A girl at a London school is planning a four-and-a-half-hour journey to take her maths A-level exam on Tuesday, as the rail strike is set to cause serious disruption to travel.
Other students have had to book hotels or stay with friends like the country keys for the first day of the strike – the worst train strike in three decades.
The travel headache described by the headmaster of the City of London School for Girls is just one example of the disruption facing millions of people this week.
Railway strikes – latest updates
Jenny Brown said the “double whammy” of a London Underground and train strike on Tuesday was particularly problematic for the central London school, where the vast majority use public transport.
“We had to think a lot about how to take care of those students, contingency arrangements. Some, when possible, stay with local friends,” he said.
“And for those who have long trips, a lot of careful thought is required. Some have booked Travelodges, some are staying with local friends.
“I just heard from a student that she’s going to take four and a half hours for her commute, to make sure she gets there for her math test in the afternoon.”
About 40,000 workers are on strike over wages, jobs and conditions, but the transportation secretary called it “totally wrong” and said rail workers already receive fair wages.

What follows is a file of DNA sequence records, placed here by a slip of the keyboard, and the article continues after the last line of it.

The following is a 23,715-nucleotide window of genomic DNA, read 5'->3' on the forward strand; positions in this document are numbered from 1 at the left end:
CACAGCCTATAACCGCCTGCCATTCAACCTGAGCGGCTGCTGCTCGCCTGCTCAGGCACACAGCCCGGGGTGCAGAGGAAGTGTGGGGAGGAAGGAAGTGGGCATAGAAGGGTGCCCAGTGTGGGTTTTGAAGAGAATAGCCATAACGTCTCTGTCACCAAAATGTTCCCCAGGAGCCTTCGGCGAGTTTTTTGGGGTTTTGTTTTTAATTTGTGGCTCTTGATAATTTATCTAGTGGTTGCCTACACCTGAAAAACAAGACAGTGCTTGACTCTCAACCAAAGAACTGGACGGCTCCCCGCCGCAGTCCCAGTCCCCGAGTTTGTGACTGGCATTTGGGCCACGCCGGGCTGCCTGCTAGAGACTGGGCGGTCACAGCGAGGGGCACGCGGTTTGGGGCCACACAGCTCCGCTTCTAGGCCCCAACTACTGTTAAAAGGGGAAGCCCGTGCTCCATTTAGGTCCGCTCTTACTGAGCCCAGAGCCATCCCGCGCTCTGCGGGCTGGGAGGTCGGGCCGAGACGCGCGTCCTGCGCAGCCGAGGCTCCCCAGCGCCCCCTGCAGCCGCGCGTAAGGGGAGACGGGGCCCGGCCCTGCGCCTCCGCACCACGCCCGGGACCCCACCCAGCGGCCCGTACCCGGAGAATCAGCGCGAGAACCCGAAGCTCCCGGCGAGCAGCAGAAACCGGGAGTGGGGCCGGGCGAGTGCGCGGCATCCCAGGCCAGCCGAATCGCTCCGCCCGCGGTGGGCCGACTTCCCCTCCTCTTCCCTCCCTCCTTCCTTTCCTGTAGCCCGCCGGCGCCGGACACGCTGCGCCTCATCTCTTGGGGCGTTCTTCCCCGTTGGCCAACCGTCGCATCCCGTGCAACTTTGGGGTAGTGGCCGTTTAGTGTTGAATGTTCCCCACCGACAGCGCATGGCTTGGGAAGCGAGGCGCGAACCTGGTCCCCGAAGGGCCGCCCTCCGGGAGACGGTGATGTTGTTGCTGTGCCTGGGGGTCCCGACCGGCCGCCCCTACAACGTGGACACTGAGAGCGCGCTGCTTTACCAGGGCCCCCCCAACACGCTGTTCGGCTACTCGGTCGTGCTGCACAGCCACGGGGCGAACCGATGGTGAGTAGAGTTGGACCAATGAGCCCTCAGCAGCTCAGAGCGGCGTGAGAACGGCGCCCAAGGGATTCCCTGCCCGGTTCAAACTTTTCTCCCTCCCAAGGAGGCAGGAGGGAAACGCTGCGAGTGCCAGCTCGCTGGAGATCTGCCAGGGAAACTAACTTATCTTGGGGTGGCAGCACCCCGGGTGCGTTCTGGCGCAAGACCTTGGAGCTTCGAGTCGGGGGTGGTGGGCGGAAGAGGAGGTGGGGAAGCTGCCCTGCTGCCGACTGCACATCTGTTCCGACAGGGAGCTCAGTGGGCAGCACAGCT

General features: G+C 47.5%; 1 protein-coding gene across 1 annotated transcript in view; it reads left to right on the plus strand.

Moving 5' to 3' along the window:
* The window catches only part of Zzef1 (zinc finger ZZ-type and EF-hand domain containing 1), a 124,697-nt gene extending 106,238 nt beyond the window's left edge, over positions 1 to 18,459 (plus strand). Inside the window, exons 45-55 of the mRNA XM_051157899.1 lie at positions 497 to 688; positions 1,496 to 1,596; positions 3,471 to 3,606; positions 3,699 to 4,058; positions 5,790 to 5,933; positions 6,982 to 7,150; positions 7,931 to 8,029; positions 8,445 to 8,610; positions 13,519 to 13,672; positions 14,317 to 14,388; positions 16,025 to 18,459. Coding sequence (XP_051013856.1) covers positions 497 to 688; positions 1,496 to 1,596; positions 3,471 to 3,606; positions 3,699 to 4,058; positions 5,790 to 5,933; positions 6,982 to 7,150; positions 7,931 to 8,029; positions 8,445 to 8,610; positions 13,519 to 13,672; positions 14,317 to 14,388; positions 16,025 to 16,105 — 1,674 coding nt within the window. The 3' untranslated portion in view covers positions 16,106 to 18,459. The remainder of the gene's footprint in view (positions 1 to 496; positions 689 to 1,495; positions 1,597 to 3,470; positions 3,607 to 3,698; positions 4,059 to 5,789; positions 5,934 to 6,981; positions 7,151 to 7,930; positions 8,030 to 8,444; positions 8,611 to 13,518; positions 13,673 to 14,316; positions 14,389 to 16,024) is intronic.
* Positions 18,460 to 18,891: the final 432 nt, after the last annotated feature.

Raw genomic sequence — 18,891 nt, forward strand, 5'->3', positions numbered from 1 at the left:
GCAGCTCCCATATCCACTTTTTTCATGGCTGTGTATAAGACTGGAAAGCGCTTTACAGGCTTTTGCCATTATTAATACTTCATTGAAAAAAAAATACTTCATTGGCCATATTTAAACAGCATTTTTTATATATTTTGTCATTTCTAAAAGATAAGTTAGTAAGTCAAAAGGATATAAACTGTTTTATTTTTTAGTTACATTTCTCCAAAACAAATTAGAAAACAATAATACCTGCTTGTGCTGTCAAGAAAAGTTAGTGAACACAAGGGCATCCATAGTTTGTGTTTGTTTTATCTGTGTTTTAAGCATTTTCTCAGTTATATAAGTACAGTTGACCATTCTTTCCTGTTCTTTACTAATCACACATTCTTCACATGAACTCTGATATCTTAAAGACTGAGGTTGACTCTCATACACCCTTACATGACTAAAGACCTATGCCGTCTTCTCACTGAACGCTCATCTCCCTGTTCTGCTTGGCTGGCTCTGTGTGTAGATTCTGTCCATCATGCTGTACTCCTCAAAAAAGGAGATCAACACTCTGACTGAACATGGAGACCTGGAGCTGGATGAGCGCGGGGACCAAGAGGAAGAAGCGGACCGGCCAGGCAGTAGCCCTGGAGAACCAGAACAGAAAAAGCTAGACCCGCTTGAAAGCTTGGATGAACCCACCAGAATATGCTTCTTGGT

The strikes will add to the stress of test takers across the country, and it’s another unexpected hurdle after years of disrupted learning during the COVID pandemic.
“It would have been absolutely wonderful if thought had been given beforehand to try and protect those [pupils] and avoid beating up young people who are having a pretty rough time,” Ms. Brown said.
There is some room to delay the start of the exam, but the principal said that some students will inevitably fall behind despite their best efforts.
She told Sky News: “I would imagine that, like many schools across the country, we will be sending exceptional circumstance requests to examination boards for those who, through no fault of their own, are simply unable to get into school for the start of the exam. “.
Millions of employees are also making alternative travel plans, deciding to work from home or take the day off before the strikes on Tuesday, Thursday and Saturday.
People at London’s Euston station seemed to have mixed opinions about the strike.
“As a member of a union, I always support unions,” one woman told Sky News.
“It interrupts my trip but you know what? If they feel like they need to go on strike, that’s their business and I support them.”
“They have to go on strike, they are worthy causes,” said another traveler. “It’s inconvenient, but these guys have thought it through.”
But one man admitted he was facing a travel “nightmare” and might have to use a rental bike as London’s train and tube network comes to a standstill.
“I think we all support the people who do their jobs, we all support the people who get the most money,” he said. “The current cost of living, we know we need to get paid, but at the same time let’s not hold the public to ransom.”